In every American state, there are laws that are at least unusual, and sometimes mind-boggling.

Some of those laws are statewide, while other are municipal in nature. Here is another list of some of them, with (of course) an added comment or two.

•Nuclear bombs are illegal in Chico, Calif.

Now there’s an interesting way to avoid taking unnecessary chances. But if Iran’s top brass is ever in Chico, I feel like they might be a bit less than compliant.

•It’s illegal in Virginia to hunt or kill any wild animal or bird (including any nuisance species) with a gun, firearm or other weapon on Sundays.

Conversely, hunting with permission from a private landowner is allowed – except within 200 yards of a church.

Many laws originate or gain steam due to some sort of incident. I’d like to know what happened to get that church part in there.

•It’s against the law not to smile in Pocatello, Idaho.

Billed as the “U.S. Smile Capital,” the city passed the “Smile Ordinance” in 1948 to (jokingly) boost morale after a period of extreme winter weather.

I kind of wonder what the penalty is if you get busted for not smiling. Maybe viewing dozens of photos and video clips of various types of baby animals in rapid succession?

•Grocery, convenience and drug stores can’t sell cold beer in Indiana.

However, warm beer can be sold legally and businesses have been fighting for years to get the law repealed.

This one isn’t even a joke and I don’t get it at all. How does that positively affect anyone or anything?

Wait, I’ll bet I know the reasoning: “They won’t drink it on the way home if it’s warm.” Sheesh.

•In Kentucky, it’s illegal to dye your bird or rabbit any color, unless you’re selling them in quantities of six or more.

Six or more? You mean it’s illegal to dye a small number of birds or rabbits, but fine and dandy to dye a whole bunch of them?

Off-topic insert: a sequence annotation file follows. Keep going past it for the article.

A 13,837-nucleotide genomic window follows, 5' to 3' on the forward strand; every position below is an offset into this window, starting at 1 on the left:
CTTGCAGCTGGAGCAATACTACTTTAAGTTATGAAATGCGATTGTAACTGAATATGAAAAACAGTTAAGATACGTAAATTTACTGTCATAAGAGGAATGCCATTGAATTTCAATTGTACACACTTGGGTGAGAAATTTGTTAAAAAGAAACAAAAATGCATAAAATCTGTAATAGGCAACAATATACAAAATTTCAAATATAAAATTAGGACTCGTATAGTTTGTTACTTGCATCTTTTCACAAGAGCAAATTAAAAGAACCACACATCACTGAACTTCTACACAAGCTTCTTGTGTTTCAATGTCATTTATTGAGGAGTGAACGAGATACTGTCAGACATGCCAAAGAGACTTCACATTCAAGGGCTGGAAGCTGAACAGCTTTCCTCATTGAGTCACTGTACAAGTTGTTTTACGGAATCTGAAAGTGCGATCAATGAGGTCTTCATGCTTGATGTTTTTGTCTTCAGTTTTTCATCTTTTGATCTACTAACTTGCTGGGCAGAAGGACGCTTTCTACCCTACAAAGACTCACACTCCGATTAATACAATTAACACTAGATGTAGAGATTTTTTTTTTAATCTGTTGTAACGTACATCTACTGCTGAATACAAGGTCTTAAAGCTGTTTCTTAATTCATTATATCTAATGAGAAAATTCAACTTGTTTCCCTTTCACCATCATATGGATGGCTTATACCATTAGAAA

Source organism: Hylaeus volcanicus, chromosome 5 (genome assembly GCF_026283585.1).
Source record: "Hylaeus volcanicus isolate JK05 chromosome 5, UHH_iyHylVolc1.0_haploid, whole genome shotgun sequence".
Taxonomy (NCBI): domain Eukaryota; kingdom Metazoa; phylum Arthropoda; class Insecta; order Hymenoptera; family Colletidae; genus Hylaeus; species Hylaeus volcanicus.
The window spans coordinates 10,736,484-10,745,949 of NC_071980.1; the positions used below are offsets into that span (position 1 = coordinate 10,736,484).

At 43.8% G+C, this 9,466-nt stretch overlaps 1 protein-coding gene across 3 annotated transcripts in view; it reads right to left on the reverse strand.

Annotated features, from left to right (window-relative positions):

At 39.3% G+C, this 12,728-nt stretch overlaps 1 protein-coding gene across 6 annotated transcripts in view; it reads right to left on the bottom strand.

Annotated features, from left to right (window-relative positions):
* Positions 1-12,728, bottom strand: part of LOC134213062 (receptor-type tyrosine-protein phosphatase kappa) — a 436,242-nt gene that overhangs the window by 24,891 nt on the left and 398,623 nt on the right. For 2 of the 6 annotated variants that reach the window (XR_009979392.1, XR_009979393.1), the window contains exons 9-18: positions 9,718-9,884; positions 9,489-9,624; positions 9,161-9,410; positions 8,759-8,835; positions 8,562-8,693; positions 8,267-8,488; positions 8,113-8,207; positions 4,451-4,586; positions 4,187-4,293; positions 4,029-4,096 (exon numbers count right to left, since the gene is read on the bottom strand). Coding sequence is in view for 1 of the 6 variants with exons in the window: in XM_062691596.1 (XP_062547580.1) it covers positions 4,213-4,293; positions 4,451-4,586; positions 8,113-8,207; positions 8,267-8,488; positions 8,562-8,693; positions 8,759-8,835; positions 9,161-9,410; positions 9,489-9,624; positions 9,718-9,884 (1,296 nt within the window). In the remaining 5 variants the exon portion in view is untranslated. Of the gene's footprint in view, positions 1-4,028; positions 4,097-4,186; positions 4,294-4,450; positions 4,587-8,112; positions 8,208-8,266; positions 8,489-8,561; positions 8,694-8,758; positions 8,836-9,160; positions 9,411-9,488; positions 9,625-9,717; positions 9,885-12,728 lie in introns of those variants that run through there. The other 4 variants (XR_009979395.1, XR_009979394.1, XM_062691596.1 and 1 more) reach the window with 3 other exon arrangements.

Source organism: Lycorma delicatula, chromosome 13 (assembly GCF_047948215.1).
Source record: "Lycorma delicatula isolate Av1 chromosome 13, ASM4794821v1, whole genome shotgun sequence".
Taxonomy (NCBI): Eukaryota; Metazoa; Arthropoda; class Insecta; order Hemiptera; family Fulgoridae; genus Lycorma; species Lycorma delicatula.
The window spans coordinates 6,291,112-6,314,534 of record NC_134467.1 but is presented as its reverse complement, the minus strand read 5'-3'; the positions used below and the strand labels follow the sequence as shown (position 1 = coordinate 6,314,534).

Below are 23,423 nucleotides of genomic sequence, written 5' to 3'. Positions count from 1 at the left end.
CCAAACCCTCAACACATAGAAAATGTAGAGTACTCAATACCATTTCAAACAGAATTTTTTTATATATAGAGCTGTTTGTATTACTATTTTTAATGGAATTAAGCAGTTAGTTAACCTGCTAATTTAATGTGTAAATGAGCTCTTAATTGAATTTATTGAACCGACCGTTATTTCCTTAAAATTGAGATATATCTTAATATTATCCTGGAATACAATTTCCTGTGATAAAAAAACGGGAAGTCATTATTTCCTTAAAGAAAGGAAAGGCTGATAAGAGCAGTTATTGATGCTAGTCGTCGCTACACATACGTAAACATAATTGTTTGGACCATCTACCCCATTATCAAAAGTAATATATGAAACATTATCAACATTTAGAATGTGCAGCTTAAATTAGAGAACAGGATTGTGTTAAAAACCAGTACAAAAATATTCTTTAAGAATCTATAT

According to the state’s penal code, it’s considered animal cruelty to “sell or exchange, display, or possess living baby chicks, ducklings or other fowl or rabbits which have been dyed or colored.” I guess that only applies in small doses.

•It’s illegal to keep a horse in a bathtub in South Carolina.

What gets my attention here is the “keep” part. So, did someone in the Palmetto State try to prevent a horse from leaving a tub? Stay Seabiscuit, stay!

•It’s illegal to use an elephant to plow a cotton field in North Carolina.

But if you have a team of wildebeest or rhinoceros, I guess it’s plow away!

•Speaking of elephants, it’s illegal to tie a pachyderm to a parking meter in Florida.

If you do, you might have to pay the fee equal to that of actually parking a vehicle. Oh noooo, anything but that!

•Hitting a vending machine is illegal in Derby, Kan.

So if you’re passing through Derby and staying at a motel for a night, try to hold your temper when the pack of Oreos gets stuck in the snack machine.

•Speaking of Derby, Kan., it’s illegal to screech your tires there.

So if you’ve punched a snack machine and are trying to flee from the cops, make sure you don’t let your tires break loose – you’ll only be compounding the issue.

•In Minnesota, it’s illegal to cross state lines with a duck on your head.

Heading for North Dakota today? May I suggest a grebe, a coot or maybe a nice loon?

•Biting while boxing is against the law in Utah.

No wonder Mike Tyson never fought a bout in the Beehive State.

•It’s a criminal offense to impersonate an auctioneer in Rhode Island.

Here in Missouri, where legitimate auctioneers are plentiful, we collectively ask: “Who does that?”

•Speaking of Missouri, it’s perfectly lawful in the Show Me State for any person to castrate a bull, ram or boar hog that’s been running loose for three days, as long as three residents of the town where the animal is on the loose serve as witnesses to its rampaging. 

Run bull, run!

•It’s against the law to hypnotize someone outdoors in Everett, Wash.

Well at least if “you’re getting sleepy” in Everett, you won’t be far from a comfortable place to be unconscious for a while.

•In Ohio, it’s illegal to get a fish drunk.

I can hear the exchange between the bartender and the trout.

“Sorry Mr. Trout, I’m going to have to cut you off.”

“Oh come on, just one more for the rapids!”

Doug Davison

Doug Davison is a writer, photographer and newsroom assistant for the Houston Herald. Contact him by phone at 417-967-2000 or by email at ddavison@houstonherald.com.

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